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R.I.P. Frank Robinson

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I first heard of Robinson when ESPN Classic used to rerun all those old episodes of Home Run Derby:

 

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Not just an Orioles legend but a Reds and Indians legend as well. RIP Frank

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Rest In Piece Big Frank. Hope you and Wllie Mac are bashing homers in heaven.

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I once ran into Frank Robinson twice in the same day.  I was at a Yankee game against the Orioles in 1993, when he was the Orioles' assistant general manager, and I passed him walking the other way as I was heading to my seat.  I said "Hello, Mr. Robinson", and he said hello back.  (I didn't ask him for an autograph because I was aware of some ballplayers' resentment about people making money by selling their autographs; so I didn't want him to suspect me of exploiting him.)

Then, after the game, I actually saw him again as I was heading out of the Stadium!  He remembered me from earlier and smiled at me as we passed.  I said "Nice infield", because the O's had turned a couple of slick double plays; and he said "Thanks".  

 

This game took place a few days after the Mets had fired Jeff Torborg as manager; so I then said to him that the Mets should have hired him.  In response he adopted a horrified look, shook his head, waved his hands in front of him, and exclaimed with a laugh "No, no, no!"

 

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Without even getting into his firsts, Robinson had some pretty amazing stats. I think he's underrated among the all-time greats, if that makes any sense.

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20 minutes ago, the admiral said:

Without even getting into his firsts, Robinson had some pretty amazing stats. I think he's underrated among the all-time greats, if that makes any sense.

 

That makes perfect sense.

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Earl Weaver's great line: "I would tell Frank Robinson to hit a home run, and then he would. That's how people decided I was smart."

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Very sad day for baseball. Truly one of the great figures of the game, in my opinion, between his greatness as a player and his trailblazing as a manager and executive as well.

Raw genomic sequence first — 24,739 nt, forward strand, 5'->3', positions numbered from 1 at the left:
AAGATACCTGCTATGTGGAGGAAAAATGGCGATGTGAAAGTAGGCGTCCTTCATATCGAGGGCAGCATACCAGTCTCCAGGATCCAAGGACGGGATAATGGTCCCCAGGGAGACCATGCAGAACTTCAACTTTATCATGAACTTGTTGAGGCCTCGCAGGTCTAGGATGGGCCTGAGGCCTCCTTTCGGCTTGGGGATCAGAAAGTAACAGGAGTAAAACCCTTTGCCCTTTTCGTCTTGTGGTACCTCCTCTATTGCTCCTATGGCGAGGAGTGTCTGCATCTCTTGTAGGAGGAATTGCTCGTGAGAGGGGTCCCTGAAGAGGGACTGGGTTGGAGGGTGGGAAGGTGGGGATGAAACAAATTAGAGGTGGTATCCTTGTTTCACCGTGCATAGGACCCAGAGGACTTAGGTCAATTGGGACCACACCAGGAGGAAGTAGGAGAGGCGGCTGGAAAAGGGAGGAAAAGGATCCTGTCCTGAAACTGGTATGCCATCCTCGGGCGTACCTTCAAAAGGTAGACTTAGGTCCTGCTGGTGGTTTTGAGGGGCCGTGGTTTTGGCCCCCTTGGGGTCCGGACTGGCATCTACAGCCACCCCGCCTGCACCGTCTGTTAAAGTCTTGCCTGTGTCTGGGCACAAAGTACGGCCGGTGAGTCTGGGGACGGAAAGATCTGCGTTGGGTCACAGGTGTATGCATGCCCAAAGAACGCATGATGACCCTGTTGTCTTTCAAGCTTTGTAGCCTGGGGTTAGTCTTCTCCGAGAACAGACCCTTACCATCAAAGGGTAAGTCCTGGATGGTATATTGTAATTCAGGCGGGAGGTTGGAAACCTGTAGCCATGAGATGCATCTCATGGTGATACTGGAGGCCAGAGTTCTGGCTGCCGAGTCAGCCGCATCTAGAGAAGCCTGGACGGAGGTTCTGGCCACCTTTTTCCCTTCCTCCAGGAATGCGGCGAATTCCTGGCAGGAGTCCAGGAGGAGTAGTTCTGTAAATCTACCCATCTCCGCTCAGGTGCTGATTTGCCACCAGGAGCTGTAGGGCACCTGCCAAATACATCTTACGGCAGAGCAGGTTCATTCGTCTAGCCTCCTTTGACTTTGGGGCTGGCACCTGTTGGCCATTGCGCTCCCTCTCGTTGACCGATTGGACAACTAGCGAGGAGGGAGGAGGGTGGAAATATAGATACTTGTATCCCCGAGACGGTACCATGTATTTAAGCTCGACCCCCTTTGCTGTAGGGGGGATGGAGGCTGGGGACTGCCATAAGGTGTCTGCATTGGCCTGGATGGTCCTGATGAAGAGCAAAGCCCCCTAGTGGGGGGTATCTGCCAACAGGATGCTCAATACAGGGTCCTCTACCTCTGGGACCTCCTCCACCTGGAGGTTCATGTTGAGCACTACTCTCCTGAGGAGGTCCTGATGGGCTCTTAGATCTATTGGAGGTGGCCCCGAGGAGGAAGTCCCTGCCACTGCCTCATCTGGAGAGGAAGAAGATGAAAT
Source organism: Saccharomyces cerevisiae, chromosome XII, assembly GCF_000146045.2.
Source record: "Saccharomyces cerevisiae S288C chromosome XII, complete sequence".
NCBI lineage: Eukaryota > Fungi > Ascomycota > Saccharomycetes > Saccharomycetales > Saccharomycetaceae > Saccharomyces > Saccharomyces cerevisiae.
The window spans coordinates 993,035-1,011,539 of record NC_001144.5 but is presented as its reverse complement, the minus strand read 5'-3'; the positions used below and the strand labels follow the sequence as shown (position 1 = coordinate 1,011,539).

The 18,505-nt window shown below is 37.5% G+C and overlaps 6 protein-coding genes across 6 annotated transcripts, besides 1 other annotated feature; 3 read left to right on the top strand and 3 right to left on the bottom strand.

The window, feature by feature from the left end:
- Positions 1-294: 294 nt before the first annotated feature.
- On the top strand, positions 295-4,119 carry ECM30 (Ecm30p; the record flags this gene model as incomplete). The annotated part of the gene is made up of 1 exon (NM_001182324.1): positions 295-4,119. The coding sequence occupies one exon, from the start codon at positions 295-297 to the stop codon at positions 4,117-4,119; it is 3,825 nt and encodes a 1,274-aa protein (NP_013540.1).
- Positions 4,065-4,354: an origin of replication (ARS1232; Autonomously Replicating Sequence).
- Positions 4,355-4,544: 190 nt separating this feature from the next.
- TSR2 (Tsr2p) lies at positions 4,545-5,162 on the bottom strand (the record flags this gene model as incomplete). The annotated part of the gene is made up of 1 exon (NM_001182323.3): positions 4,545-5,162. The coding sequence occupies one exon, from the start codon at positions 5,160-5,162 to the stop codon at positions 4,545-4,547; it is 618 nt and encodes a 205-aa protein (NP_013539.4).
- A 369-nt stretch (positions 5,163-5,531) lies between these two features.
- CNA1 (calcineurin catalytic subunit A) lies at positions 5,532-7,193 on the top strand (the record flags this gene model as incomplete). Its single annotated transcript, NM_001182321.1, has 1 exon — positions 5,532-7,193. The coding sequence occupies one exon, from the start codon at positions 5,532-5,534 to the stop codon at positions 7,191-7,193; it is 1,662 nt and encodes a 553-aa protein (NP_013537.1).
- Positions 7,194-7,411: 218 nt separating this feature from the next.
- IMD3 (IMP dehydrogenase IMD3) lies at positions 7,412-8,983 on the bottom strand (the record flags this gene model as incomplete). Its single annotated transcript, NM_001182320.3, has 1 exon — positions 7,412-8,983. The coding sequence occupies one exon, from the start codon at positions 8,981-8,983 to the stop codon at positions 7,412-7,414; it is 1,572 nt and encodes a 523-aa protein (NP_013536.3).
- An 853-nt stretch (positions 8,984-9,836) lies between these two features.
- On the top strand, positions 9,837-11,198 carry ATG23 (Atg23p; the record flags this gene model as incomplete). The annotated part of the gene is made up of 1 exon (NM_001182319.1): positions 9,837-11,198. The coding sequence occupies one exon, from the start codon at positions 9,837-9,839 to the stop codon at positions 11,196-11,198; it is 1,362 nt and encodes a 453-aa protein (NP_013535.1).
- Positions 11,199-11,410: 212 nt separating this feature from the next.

You can look up his very impressive statistics, but I think this specific group of awards (among many he had won) tells you everything you need to know about how great a player Frank Robinson truly was:

 

- NL ROY (1956)

- NL MVP (1961)

- AL MVP (1966)

- WS MVP (1966)

- Triple Crown (1966)

 

He also gave one of my all-time favorite sports “middle fingers” when the Reds traded him in 1965 because he was an “old 30”, then turns right around and has that ‘66 season in response. Not just sentiment speaking; that has truly always been one of my favorite baseball stories from the moment I learned it when first getting into baseball history. 

 

RIP, Frank.

 

 

 

 

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4 hours ago, FinsUp1214 said:

He also gave one of my all-time favorite sports “middle fingers” when the Reds traded him in 1965 because he was an “old 30”, then turns right around and has that ‘66 season in response. Not just sentiment speaking; that has truly always been one of my favorite baseball stories from the moment I learned it when first getting into baseball history. 

 

RIP, Frank.

 

Another great moment was when he homered in his first at-bat as Major League Baseball's first black manager, an event of Ruthian poetics.

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12 hours ago, the admiral said:

Without even getting into his firsts, Robinson had some pretty amazing stats. I think he's underrated among the all-time greats, if that makes any sense.